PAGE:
It was a cute home. A nice cape-style home on a private lot. It was affordable. It needed some work, but not too much. It was priced accordingly. It was a short sale - the owners owed more money on the home than it was worth.
We quickly received two offers. The first buyer changed his mind...
The second buyer experienced family issues, and buying a home was no longer in their plans.
So we continued onward. We continued to market and show the home.
The home was vacant and supposed to be winterized. I checked every few days to see if this had been done, and notified the owners every few days to remind them - the home needs to be winterized.
Well, the home was never winterized. I showed up one day for my regular check of the home, and there was water everywhere. It was an indoor waterfall. Not my idea of fun.
Obviously, the home was now damaged. Everything was wet. Drywall was falling off of the walls and ceilings. The carpeting had to go. The carpeting really had to go. There are things growing in the carpets. Not pretty.
But, we kept moving forward. We kept marketing this home. And, we generated three more offers.
One of these offers was pretty darn good. That was in January. Five months later, that buyer is still with us. He still wants the home and he's still willing to wait. How many buyers do you meet like that? In a short sale situation, this buyer was a dream come true.
The lender had been sitting on this offer since January. They didn't want to accept that the home had lost value because of the damage. We sent pictures and detailed information. Finally, the lender agreed to send out an appraiser. The house, in its current condition, appraised for right around the offer price.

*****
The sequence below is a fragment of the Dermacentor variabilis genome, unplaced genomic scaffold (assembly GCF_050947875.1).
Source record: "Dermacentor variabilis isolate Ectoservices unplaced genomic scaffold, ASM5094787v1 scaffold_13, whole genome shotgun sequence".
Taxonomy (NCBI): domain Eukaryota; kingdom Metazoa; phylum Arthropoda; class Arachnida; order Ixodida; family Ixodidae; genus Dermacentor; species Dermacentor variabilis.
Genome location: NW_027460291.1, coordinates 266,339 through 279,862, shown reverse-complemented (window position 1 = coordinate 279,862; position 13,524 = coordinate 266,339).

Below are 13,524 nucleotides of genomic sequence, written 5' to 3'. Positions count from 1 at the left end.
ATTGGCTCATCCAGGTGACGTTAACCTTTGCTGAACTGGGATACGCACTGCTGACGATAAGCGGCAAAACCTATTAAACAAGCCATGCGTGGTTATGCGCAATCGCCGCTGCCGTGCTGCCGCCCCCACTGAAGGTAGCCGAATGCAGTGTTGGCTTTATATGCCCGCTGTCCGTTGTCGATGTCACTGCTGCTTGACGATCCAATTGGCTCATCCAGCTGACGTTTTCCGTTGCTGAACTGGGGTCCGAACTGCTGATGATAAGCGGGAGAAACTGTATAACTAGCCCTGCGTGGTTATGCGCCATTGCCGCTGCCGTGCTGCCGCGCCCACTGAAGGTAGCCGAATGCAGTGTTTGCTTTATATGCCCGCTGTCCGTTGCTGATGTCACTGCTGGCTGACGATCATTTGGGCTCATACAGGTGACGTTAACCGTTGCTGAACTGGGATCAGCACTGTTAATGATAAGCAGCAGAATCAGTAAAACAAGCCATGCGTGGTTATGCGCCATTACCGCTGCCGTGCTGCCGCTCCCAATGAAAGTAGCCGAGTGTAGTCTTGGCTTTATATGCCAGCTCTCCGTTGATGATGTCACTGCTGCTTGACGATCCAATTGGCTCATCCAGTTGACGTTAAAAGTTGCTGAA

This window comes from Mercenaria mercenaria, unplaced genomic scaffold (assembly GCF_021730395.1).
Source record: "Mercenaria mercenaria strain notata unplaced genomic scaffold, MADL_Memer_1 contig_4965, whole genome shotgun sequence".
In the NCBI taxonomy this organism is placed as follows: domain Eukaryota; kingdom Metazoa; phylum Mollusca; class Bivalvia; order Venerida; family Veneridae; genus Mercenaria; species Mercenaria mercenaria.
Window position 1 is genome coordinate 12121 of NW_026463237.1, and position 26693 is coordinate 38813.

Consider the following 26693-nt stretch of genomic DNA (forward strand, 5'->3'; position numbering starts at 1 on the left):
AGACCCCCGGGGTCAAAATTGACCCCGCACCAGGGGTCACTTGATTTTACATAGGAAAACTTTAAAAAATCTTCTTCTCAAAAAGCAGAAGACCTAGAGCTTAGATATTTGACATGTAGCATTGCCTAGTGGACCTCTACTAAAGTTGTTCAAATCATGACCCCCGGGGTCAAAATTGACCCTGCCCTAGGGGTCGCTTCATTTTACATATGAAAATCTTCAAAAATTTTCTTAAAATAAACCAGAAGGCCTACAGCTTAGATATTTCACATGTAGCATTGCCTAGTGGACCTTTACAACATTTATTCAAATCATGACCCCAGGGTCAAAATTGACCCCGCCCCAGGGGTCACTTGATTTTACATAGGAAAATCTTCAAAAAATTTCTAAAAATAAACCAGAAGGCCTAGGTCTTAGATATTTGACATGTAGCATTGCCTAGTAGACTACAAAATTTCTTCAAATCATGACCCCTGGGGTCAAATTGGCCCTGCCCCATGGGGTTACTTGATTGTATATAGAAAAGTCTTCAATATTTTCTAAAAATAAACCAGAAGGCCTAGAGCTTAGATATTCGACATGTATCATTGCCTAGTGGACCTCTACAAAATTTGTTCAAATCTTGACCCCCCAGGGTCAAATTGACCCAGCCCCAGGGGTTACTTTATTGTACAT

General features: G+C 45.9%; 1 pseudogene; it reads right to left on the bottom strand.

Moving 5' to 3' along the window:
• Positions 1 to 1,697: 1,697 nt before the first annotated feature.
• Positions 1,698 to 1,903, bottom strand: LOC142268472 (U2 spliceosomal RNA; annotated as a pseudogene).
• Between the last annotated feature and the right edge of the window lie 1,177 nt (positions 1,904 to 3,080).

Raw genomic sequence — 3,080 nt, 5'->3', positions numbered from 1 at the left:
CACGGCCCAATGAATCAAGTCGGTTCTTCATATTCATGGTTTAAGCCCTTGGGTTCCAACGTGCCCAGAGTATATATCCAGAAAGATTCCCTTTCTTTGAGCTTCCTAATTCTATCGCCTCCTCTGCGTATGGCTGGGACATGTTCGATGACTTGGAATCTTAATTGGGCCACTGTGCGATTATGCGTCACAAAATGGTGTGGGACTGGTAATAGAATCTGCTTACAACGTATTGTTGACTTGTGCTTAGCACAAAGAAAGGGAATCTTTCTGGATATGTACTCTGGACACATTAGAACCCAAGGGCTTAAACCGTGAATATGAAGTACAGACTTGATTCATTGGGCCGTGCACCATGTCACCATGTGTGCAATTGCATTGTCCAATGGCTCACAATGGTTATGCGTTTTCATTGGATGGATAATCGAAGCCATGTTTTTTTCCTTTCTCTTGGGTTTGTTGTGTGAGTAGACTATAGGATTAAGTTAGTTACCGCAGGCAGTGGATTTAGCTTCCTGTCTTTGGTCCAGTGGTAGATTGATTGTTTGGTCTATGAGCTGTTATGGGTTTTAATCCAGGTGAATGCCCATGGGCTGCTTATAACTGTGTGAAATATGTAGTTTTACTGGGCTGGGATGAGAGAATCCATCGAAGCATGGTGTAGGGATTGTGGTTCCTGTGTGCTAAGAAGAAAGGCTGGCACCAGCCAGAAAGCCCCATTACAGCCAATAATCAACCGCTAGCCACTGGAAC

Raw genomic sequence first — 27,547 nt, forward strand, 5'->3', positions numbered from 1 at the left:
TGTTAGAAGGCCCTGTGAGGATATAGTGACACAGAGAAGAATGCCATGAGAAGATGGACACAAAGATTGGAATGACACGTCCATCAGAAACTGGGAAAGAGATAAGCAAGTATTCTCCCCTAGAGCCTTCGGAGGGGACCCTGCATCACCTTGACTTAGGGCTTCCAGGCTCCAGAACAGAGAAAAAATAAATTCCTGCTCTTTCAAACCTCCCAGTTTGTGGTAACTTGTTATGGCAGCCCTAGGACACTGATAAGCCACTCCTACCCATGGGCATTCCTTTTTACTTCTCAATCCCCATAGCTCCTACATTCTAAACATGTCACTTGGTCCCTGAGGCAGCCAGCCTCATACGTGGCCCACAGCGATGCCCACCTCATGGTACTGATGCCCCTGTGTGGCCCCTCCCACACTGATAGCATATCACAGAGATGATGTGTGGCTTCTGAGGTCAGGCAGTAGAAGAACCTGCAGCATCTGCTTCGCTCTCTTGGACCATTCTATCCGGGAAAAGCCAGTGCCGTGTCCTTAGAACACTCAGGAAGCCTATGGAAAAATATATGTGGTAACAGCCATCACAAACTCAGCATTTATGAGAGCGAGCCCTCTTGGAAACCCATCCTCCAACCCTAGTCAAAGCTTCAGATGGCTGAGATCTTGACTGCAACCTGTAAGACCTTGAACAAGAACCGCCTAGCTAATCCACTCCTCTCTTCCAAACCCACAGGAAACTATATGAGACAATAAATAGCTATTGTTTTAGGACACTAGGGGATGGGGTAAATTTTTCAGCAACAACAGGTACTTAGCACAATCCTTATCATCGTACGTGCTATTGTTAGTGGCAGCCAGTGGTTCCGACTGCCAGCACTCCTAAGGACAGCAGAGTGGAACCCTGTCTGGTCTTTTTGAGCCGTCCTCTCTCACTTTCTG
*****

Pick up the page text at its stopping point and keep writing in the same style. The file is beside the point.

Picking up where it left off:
We thought we were in luck. We thought this journey might soon end. We thought the buyer would soon have this house and begin working on it.
We thought wrong.
The owner's loan on the home was an FHA loan. With FHA loans, they will not consider a short sale on a home where the damages are greater than 10% of the value of the home prior to the damages occurring.
What? I never knew that. Does it make sense? No. We're still trying to work on this, but the lender has informed us that they have now closed the file and will proceed with foreclosure.
What they refuse to take into consideration is that after the foreclosure is completed, the bank will then own this damaged home. The value most certainly will not increase as the home sits there during the foreclosure process. In fact, while they proceed with the foreclosure, this home will most likely continue to deteriorate. This home will lose more value.
I've closed a number of short sales. They are a part of our marketplace. They are not easy, but no one ever said selling real estate would be easy.
We could have had another successful short sale transaction this week.
The lender has let us down. These owners will now face foreclosure.
What a shame.
Don Fabrizio-Garcia, REALTOR
Connecticut Real Estate & Appraisals
Keller Williams CT Realty
Connecticut Real Estate and Homes for Sale